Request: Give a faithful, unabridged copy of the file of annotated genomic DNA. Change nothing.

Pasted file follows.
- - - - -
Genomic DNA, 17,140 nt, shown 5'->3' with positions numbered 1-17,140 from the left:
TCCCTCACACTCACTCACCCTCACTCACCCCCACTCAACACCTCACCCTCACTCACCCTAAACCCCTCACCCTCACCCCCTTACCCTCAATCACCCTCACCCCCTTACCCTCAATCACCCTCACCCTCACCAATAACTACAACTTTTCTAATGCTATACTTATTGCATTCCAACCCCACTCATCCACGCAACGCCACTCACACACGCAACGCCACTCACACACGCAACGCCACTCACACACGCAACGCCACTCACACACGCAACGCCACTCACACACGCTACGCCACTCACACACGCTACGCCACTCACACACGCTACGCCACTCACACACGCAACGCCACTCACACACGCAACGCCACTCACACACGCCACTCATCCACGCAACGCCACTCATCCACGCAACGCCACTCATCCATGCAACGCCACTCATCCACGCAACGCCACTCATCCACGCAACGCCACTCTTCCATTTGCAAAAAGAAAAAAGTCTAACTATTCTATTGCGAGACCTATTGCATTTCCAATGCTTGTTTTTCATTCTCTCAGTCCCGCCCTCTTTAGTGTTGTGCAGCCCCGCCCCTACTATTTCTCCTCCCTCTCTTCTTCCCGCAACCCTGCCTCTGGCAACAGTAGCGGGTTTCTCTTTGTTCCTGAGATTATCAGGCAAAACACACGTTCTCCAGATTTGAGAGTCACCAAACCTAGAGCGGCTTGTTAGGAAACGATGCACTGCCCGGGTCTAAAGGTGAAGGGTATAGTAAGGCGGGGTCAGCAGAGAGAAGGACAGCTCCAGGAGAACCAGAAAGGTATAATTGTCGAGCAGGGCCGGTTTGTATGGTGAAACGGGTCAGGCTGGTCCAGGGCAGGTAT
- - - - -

Genomic DNA, 17,140 nt, shown 5'->3' with positions numbered 1-17,140 from the left:
TCCCTCACACTCACTCACCCTCACTCACCCCCACTCAACACCTCACCCTCACTCACCCTAAACCCCTCACCCTCACCCCCTTACCCTCAATCACCCTCACCCCCTTACCCTCAATCACCCTCACCCTCACCAATAACTACAACTTTTCTAATGCTATACTTATTGCATTCCAACCCCACTCATCCACGCAACGCCACTCACACACGCAACGCCACTCACACACGCAACGCCACTCACACACGCAACGCCACTCACACACGCAACGCCACTCACACACGCTACGCCACTCACACACGCTACGCCACTCACACACGCTACGCCACTCACACACGCAACGCCACTCACACACGCAACGCCACTCACACACGCCACTCATCCACGCAACGCCACTCATCCACGCAACGCCACTCATCCATGCAACGCCACTCATCCACGCAACGCCACTCATCCACGCAACGCCACTCTTCCATTTGCAAAAAGAAAAAAGTCTAACTATTCTATTGCGAGACCTATTGCATTTCCAATGCTTGTTTTTCATTCTCTCAGTCCCGCCCTCTTTAGTGTTGTGCAGCCCCGCCCCTACTATTTCTCCTCCCTCTCTTCTTCCCGCAACCCTGCCTCTGGCAACAGTAGCGGGTTTCTCTTTGTTCCTGAGATTATCAGGCAAAACACACGTTCTCCAGATTTGAGAGTCACCAAACCTAGAGCGGCTTGTTAGGAAACGATGCACTGCCCGGGTCTAAAGGTGAAGGGTATAGTAAGGCGGGGTCAGCAGAGAGAAGGACAGCTCCAGGAGAACCAGAAAGGTATAATTGTCGAGCAGGGCCGGTTTGTATGGTGAAACGGGTCAGGCTGGTCCAGGGCAGGTAT